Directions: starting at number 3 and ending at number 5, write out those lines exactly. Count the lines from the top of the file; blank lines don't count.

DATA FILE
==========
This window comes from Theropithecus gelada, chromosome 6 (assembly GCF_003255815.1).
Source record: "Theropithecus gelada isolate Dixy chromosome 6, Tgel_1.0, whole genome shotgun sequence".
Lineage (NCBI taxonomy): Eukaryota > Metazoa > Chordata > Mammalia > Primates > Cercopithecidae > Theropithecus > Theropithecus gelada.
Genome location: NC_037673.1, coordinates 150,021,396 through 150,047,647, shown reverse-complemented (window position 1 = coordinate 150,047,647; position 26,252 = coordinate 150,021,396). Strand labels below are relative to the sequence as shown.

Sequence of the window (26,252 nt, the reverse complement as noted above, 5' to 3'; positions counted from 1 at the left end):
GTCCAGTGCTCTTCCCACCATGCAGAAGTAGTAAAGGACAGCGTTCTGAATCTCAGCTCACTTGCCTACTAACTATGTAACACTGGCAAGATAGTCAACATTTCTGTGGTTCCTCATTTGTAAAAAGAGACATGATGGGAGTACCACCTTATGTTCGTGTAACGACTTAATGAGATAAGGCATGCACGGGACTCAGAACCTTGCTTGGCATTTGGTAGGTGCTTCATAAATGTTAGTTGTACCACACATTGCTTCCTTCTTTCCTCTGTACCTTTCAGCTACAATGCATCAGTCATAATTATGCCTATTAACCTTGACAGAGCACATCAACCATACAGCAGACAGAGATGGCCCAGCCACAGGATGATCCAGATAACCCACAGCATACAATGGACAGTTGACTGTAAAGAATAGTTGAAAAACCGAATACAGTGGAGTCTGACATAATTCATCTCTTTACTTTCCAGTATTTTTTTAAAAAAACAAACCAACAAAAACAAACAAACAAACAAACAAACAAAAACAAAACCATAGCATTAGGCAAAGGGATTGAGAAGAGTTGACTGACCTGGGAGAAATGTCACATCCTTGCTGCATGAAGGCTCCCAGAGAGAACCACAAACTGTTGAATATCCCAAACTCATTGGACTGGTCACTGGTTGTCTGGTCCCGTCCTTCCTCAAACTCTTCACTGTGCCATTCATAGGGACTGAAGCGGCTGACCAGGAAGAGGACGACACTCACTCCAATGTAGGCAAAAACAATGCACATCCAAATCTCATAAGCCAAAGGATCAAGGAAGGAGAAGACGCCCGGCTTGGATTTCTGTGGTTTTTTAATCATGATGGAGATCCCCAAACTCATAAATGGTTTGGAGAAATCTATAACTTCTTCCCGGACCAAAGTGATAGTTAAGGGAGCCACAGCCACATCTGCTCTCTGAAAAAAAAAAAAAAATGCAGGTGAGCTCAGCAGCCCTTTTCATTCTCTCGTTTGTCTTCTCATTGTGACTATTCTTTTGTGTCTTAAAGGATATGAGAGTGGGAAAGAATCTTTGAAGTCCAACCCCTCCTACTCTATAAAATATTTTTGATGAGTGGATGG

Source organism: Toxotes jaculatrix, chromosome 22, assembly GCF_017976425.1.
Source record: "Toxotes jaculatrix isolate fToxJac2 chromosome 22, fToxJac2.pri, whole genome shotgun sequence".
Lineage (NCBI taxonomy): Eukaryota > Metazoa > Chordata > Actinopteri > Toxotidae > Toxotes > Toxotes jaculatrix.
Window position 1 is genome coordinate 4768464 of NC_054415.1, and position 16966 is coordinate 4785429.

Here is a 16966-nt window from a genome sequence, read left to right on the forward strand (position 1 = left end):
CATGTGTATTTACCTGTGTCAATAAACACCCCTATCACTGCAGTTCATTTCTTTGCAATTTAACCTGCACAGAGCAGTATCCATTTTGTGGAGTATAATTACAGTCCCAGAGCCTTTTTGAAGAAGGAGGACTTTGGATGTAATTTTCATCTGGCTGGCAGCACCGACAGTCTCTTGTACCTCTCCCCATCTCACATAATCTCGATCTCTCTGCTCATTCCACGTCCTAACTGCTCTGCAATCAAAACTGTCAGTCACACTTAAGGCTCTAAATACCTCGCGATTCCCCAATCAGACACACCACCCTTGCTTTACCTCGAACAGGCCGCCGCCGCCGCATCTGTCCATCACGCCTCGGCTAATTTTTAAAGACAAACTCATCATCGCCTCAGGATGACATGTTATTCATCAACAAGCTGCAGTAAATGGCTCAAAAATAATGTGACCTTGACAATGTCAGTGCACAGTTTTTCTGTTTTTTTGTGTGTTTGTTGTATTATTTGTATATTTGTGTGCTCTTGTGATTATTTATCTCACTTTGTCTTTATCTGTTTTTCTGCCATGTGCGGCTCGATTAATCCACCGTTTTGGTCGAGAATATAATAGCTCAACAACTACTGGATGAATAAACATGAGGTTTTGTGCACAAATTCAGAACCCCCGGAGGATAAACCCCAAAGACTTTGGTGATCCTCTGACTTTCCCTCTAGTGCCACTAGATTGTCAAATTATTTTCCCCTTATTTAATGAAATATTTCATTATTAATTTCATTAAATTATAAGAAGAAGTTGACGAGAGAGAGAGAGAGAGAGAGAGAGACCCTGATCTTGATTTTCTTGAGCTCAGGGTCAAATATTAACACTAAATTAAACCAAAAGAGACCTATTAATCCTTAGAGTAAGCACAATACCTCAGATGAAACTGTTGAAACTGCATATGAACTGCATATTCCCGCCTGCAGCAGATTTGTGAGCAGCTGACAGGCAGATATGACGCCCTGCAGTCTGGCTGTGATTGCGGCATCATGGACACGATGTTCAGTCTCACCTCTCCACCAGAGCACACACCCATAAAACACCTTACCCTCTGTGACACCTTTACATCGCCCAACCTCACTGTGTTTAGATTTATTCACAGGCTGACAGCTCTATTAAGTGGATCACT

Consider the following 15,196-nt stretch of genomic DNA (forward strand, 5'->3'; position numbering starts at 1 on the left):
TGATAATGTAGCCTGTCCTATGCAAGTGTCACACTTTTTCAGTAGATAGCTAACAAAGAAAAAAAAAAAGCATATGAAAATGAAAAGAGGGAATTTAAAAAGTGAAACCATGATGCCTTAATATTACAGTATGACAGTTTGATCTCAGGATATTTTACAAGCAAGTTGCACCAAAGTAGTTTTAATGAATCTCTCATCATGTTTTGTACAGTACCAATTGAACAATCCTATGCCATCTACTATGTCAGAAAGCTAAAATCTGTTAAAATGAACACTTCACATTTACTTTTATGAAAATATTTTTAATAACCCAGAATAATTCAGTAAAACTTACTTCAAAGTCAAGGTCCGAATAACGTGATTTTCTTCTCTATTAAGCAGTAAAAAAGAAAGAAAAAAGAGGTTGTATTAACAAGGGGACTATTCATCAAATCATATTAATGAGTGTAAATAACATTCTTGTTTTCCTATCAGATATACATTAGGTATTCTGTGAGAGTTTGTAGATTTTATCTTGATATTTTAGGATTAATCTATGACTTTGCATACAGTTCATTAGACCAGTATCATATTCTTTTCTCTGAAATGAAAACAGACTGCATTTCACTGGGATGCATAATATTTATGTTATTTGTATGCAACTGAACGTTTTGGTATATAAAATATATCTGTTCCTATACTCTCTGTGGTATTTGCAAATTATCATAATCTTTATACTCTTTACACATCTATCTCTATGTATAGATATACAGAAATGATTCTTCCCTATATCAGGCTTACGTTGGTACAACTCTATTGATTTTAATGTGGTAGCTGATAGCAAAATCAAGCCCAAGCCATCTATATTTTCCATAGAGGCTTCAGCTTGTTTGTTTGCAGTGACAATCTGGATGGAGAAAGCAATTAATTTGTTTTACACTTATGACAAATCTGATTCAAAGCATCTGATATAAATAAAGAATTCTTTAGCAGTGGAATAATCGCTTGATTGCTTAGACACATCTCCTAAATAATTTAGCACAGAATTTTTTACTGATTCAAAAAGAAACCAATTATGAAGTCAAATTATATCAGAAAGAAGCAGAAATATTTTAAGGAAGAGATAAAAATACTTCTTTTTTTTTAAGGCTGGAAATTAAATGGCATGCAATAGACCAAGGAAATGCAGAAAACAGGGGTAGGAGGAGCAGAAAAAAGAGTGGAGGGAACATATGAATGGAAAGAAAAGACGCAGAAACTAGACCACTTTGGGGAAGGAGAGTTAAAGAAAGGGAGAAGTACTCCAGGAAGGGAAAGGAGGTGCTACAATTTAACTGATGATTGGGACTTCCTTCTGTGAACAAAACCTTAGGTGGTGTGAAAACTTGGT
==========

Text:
Lineage (NCBI taxonomy): Eukaryota > Metazoa > Chordata > Mammalia > Primates > Cercopithecidae > Theropithecus > Theropithecus gelada.
Genome location: NC_037673.1, coordinates 150,021,396 through 150,047,647, shown reverse-complemented (window position 1 = coordinate 150,047,647; position 26,252 = coordinate 150,021,396). Strand labels below are relative to the sequence as shown.

Sequence of the window (26,252 nt, the reverse complement as noted above, 5' to 3'; positions counted from 1 at the left end):